Background The International Soft Tissue Sarcoma Consortium (INSTRuCT) was founded as an international collaboration between different pediatric soft tissue sarcoma cooperative groups (COG, EpSSG, CWS). Besides other tasks, a major goal of the INSTRuCT is to develop consensus expert opinions for best clinical treatment. This consensus paper for patients with rhabdomyosarcoma of the female genital tract (FGU-RMS) provides treatment recommendations for local treatment, long term follow up and fertility preservation. Methods Review of the current literature was combined with recommendations of the treatment protocols of the appropriate clinical trials. Additionally, opinions of international FGU-RMS experts were incorporated into recommendations. Results The prognosis of FGU-RMS is favorable with an excellent response to chemotherapy. Initial complete surgical resection is not indicated, but diagnosis should be established properly. In patients with tumors localized at the vagina or cervix demonstrating incomplete response after induction chemotherapy, local radiotherapy (brachytherapy) should be carried out. In patients with persistent tumors at the corpus uteri, hysterectomy should be performed. Fertility preservation should be considered in all patients. Conclusion For the first time, an international consensus for the treatment of FGU-RMS patients could be achieved, which will help to harmonize the treatment in different study groups.
1 Division of Pediatric Hematology and Oncology, Department of Pediatrics, Rainbow Babies and Children’s Hospital, Case Western Reserve University, Cleveland, OH.* CorrespondenceJignesh Dalal, Pediatric Hematology Oncology, Rainbow Babies and Children’s Hospital, Case Western Reserve University, 11100 Euclid Avenue, Cleveland OH 44106, Tel: 216 844 3345, Email: Jignesh.firstname.lastname@example.orgText word count: 951Brief running title: Challenges in HLH transplantKey words: primary hemophagocytic lymphohistiocytosis, hematopoietic stem cell transplant, mixed chimerismTables: 1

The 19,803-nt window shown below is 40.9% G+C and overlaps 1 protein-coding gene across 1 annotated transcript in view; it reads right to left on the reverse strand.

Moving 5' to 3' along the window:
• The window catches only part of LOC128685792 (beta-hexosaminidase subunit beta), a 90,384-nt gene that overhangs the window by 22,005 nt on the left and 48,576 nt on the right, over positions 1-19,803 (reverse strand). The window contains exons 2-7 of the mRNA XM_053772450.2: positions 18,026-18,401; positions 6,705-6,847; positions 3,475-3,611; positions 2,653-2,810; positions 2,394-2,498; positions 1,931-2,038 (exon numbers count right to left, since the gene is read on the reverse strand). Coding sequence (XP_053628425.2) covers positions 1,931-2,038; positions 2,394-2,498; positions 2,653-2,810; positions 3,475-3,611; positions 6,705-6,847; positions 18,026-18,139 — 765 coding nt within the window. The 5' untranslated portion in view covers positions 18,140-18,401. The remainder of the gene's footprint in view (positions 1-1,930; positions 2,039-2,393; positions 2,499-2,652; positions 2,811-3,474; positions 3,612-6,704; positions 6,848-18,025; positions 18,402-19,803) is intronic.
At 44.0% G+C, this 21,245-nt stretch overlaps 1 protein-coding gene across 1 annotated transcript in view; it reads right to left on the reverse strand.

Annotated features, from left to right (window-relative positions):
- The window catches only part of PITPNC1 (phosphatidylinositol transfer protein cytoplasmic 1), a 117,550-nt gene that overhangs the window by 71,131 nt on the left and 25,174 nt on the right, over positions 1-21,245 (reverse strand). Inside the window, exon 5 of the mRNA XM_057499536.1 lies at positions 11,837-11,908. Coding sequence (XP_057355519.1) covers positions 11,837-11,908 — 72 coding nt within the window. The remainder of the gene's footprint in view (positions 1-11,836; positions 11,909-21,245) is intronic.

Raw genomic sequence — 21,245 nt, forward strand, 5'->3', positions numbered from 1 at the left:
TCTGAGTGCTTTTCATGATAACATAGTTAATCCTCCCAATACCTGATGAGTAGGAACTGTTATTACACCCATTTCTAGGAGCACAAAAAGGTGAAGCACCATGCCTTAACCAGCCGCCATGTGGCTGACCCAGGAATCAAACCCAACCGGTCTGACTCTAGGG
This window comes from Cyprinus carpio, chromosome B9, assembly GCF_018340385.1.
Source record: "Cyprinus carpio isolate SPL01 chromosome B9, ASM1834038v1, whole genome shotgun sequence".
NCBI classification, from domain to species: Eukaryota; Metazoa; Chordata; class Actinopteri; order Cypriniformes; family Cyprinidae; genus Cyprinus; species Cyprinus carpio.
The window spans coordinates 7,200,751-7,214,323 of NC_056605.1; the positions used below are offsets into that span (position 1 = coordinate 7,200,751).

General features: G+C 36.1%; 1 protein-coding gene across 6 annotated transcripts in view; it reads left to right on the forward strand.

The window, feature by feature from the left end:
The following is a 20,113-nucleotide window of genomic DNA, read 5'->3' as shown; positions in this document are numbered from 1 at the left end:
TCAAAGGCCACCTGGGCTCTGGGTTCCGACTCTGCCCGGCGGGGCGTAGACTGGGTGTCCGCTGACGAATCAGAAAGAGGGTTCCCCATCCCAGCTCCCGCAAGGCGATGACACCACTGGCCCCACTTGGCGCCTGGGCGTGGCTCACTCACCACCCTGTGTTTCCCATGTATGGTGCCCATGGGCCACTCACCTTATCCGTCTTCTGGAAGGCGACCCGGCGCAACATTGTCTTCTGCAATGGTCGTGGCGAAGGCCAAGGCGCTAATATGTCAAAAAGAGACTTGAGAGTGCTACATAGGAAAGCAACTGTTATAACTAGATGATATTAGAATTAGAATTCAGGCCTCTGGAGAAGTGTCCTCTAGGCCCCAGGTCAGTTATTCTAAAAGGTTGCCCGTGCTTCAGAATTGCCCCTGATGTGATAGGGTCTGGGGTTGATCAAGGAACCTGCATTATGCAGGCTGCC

The challenge of multiple paediatric febrile neutropenia clinical decision rules has been well described, and the difficulties with ever-expanding variants based on individual datasets discussed extensively.1 The re-calibration of the SPOG rule undertaken by Haeusler and colleagues2 (creating the ‘AUS’ rule) for a practical, bedside tool which would be able to risk stratify episodes of FN. This letter reports a further validation in a meta-analytic dataset from the ‘Predicting Infectious Complications in Children with Cancer’ (PICNICC) collaboration.Briefly, the PICNICC collaboration was formed to develop a robust prediction rule for febrile neutropenia, with methods and materials detailed in previous publications.1,3 Over 8000 episodes of 33 different candidate predictor variables and seven clinically relevant outcomes have been collated from 26 study groups, with varied completeness. The ‘AUS’ rule uses three equally weighted factors to scale the risk of complications in an episode of FN, summed between 0 and 3.These factors are: preceding chemotherapy more intensive than acute lymphoblastic leukaemia maintenance, platelet count less than 50 g/L, total white cell count lower than 300 cells/mm3. The clinical response can be scaled according to this score, with values of 0 and 1 considered as ‘lower risk’.We evaluated the association between the AUS rule and bacterial infection using these data, reporting the discrimination (Area Under the receiver-operator Curve, AUC) and proportion of episodes classed as lower risk (scoring 0 or 1). Analyses were undertaken using R (v3.2.0).1520 episodes contributed to the analysis, with 301 episodes of documented bacterial infection. The discriminatory ability appeared very similar to Haeusler’s values; AUC 0.64 (95% CI 0.61 to 0.68) compared with the original AUC 0.67 (95% CI 0.63 to 0.71). Using the AUS rule on the PICNICC dataset would have identified 44% (668/1520) of the population as a lower risk group (score 1 or 0).This reassuring data has led to the introduction of an AUS rule based system to shorten the duration of antibiotic therapy, in concordance with UK National and International guidelines[3,4]. This now-validated rule will reduce hospitalisation for febrile neutropenic episodes in the UK, which was of particular importance during the 2020 SARS-CoV-2 coronavirus pandemic.